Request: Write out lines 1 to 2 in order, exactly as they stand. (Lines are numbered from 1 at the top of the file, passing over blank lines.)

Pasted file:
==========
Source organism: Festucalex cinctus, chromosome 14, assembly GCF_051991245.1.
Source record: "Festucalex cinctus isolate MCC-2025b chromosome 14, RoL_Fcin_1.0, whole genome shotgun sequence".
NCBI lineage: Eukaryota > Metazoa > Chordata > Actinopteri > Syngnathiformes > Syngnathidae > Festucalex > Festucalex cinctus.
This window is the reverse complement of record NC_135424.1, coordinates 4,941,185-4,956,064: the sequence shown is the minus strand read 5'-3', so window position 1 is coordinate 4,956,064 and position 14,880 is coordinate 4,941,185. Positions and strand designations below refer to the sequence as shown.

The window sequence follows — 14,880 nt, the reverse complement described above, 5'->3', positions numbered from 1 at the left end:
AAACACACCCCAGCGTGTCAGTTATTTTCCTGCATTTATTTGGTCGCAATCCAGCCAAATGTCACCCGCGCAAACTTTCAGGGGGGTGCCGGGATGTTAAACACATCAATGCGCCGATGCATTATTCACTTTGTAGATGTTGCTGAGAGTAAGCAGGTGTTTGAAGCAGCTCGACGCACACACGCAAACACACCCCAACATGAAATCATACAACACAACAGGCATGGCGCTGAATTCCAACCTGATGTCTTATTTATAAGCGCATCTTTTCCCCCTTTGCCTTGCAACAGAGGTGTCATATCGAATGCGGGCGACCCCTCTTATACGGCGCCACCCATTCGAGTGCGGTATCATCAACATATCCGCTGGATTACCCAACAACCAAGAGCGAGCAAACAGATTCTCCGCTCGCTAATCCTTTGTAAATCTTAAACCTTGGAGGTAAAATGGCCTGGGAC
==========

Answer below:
Source organism: Festucalex cinctus, chromosome 14, assembly GCF_051991245.1.
Source record: "Festucalex cinctus isolate MCC-2025b chromosome 14, RoL_Fcin_1.0, whole genome shotgun sequence".